A welcome addition to the campervan market, providing versatile living accommodation on an excellent new base vehicle – and at a keen price.
Berths: 2 Travel seats (inc driver): 4 Base vehicle: Ford Transit Custom TrendL1 H2 High-top panel van
The Devon Firefly starts off well, with its silver livery sporting tasteful black and grey decals and trademark orange Devon badges. This ‘van, one of the latest conversions of the Ford Transit Custom, looks neat and modern.
Similar in length to a short-wheelbase VW (at 4.97m), but a bit wider (at 1.99m), its 2.43m height is slightly lower than many high-top campers, but this only enhances its appearance. Devon will also offer a rising-roof Firefly, with the same layout, and a height of just over two metres. On our test the ‘van never felt unduly portly, and its road holding, handling and supple suspension are excellent.
The 2.2-litre engine produces 123bhp, and, although it’s no ball of fire (Ford does offer a 153bhp version), it’s flexible, pulling from low revs in any gear, without protest.
Because Devon has chosen Ford’s top ‘Trend’ trim level, the base vehicle is fully equipped. You get twin airbags, cruise control and cab air-conditioning, plus a trip computer, heated windscreen, automatic headlights and windscreen wipers and cornering lights. As with other Fords, the heater controls are a long stretch for the driver – but they’re ideally placed for the passenger!
Visibility is good, courtesy of thin A-pillars, twin-lens door mirrors and some view through the rear door windows. Best of all, there’s a superb reversing camera. This means it should be well-nigh impossible to clout anything when parking.
The new camper follows the layout of its VW-based sibling, the Sundowner, with swivelling cab seats, twin rear travel seats and a central aisle. Behind these, the kitchen unit runs down the nearside with the fridge and two cupboards opposite. Rearwards of the fridge is the toilet area, with a privacy screen which swings out over the kitchen.
Entering the Firefly is a stretch - there’s no retractable step and it’s quite high. Inside, the décor is traditional Devon warm-hued woodwork. The walls are clad in grey carpet and beige, hessian-effect material. Flooring is wood-plank-effect vinyl with a rather impractical cream carpet in the cab. There are grey blackout curtains instead of blinds (on this prototype, rather skimpy and ill-fitting). Devon provides internal, insulated blinds for the cab. The overall effect is very cosy but perhaps made cosier still by the distinct lack of headroom – 1.76m (5ft 9in) maximum.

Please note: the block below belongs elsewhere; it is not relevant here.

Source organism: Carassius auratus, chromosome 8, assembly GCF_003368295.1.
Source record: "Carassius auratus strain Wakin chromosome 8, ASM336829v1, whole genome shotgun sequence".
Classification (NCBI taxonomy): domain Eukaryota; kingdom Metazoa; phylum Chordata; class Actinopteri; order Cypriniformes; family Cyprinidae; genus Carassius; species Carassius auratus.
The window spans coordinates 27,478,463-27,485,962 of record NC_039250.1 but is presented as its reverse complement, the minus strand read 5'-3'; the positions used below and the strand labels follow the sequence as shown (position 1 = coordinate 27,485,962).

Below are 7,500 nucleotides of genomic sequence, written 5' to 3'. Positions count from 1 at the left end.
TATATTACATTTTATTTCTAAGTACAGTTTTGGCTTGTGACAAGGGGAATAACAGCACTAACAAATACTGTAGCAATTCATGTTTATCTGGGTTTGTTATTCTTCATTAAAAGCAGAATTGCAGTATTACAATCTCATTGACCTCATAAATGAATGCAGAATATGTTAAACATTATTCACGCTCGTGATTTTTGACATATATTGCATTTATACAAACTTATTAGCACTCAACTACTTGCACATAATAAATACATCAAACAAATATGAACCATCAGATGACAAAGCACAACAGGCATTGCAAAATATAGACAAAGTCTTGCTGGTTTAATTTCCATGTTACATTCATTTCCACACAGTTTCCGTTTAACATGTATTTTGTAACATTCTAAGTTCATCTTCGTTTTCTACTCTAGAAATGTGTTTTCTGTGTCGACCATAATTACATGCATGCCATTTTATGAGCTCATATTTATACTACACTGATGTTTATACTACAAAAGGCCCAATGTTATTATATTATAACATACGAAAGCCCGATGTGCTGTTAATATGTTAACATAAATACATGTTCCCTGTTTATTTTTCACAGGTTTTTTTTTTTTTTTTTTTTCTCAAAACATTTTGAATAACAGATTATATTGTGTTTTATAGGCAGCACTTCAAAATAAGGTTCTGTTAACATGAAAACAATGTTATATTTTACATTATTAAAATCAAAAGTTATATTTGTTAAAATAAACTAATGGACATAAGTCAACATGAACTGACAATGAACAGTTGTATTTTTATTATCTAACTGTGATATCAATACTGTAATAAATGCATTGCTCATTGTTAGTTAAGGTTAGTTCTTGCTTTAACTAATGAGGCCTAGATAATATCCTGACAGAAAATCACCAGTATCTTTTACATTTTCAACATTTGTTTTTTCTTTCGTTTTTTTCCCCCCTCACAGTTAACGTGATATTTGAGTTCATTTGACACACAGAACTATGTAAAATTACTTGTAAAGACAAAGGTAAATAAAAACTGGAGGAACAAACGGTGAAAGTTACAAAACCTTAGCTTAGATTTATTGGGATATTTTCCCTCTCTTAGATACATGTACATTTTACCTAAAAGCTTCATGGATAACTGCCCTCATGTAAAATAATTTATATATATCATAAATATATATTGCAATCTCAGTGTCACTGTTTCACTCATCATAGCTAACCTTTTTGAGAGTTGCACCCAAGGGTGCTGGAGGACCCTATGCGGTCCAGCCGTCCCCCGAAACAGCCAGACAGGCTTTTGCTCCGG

To form the lounge, you’ll need to swivel the cab seats – remembering to lower the centrally mounted handbrake first. The cab seats will get reading lights in production models, but the rear seats each have an adjustable light, together with two ceiling clusters.
The wall-mounted table has a single supporting leg and will serve those sitting on the offside, but it’s a stretch from the nearside. Sockets under the table are handy for your computer and the rear seats are comfortable, with some backrest rake and headrests.
The kitchen is well up to usual campervan standards, having a neat, two-burner gas hob and integral rectangular sink. This sink/hob combination is set slantwise in the work surface: you do lose some valuable worktop, but there is space to park a draining tray or stand your kettle, and the 12V and mains socket are conveniently placed underneath the end of the worktop.
An 80-litre Waeco compressor fridge is standard fitting. The 110Ah battery under this should provide sufficient power for a couple of days’ use off-site.
Kitchen storage is good, with a big overhead cupboard and slim shelf below, a cutlery drawer above the oven, and a huge cupboard below. Then there’s another shelved cupboard under the rear of the work surface, above the gas locker, and yet another at the front end, set at an angle, and divided into three shelves. Crockery can be stored in dedicated wall-cubbies behind the hob. (A set is supplied.)
A swivel toilet in the offside rear of the ’van has a privacy screen which unfolds across the aisle, incorporating the kitchen sink opposite, but shutting off the rear area. There’s plenty of room when enthroned, and the sink is convenient for washing. But the small wardrobe set into the wall above is too shallow.
Come night-time, each rear travel seat can be flattened to meet a swivelled cab seat. The resultant single beds are comfortable, being made of thick Reflex foam. For sleeping, they are better than the equivalent RIB seats found in many competitors, although those are superior as travel seats. Bed lengths, at 1.88m nearside and 1.81m offside, will be adequate for anyone comfortable with the Firefly’s headroom.
The Firefly comes well up to class standard for extra storage. Large compartments under each travel seat can be accessed from either in front or above, then there’s a slim overcab store, an overhead cupboard on the lounge’s offside, a shelf over the sliding door, a large shelved cupboard over the fridge, and a high-level cubby above the wardrobe. A rising-roof Firefly will be less well endowed. A good payload also means you’ll have no worries about overloading.
This is an abridged version of the full review appearing in the January 2016 issue of What Motorhome.